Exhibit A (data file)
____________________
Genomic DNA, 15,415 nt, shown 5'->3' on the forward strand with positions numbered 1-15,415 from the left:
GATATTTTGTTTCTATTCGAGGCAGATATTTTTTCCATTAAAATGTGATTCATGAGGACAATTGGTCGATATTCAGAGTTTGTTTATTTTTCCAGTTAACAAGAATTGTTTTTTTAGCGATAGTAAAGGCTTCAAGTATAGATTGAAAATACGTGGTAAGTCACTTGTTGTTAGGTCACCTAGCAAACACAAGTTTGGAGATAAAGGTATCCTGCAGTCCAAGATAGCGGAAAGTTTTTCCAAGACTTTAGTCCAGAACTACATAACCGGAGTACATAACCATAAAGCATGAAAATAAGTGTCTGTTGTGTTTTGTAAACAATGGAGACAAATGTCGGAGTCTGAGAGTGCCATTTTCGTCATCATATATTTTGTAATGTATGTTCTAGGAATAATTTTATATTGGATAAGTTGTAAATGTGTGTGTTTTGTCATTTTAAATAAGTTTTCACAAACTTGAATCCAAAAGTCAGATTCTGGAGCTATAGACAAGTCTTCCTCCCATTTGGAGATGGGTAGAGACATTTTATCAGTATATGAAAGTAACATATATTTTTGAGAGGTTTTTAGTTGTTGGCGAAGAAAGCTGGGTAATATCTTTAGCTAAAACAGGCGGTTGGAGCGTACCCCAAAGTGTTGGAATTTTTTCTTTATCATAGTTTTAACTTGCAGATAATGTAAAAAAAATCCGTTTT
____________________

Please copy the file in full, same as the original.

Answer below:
Genomic DNA, 15,415 nt, shown 5'->3' on the forward strand with positions numbered 1-15,415 from the left:
GATATTTTGTTTCTATTCGAGGCAGATATTTTTTCCATTAAAATGTGATTCATGAGGACAATTGGTCGATATTCAGAGTTTGTTTATTTTTCCAGTTAACAAGAATTGTTTTTTTAGCGATAGTAAAGGCTTCAAGTATAGATTGAAAATACGTGGTAAGTCACTTGTTGTTAGGTCACCTAGCAAACACAAGTTTGGAGATAAAGGTATCCTGCAGTCCAAGATAGCGGAAAGTTTTTCCAAGACTTTAGTCCAGAACTACATAACCGGAGTACATAACCATAAAGCATGAAAATAAGTGTCTGTTGTGTTTTGTAAACAATGGAGACAAATGTCGGAGTCTGAGAGTGCCATTTTCGTCATCATATATTTTGTAATGTATGTTCTAGGAATAATTTTATATTGGATAAGTTGTAAATGTGTGTGTTTTGTCATTTTAAATAAGTTTTCACAAACTTGAATCCAAAAGTCAGATTCTGGAGCTATAGACAAGTCTTCCTCCCATTTGGAGATGGGTAGAGACATTTTATCAGTATATGAAAGTAACATATATTTTTGAGAGGTTTTTAGTTGTTGGCGAAGAAAGCTGGGTAATATCTTTAGCTAAAACAGGCGGTTGGAGCGTACCCCAAAGTGTTGGAATTTTTTCTTTATCATAGTTTTAACTTGCAGATAATGTAAAAAAAATCCGTTTT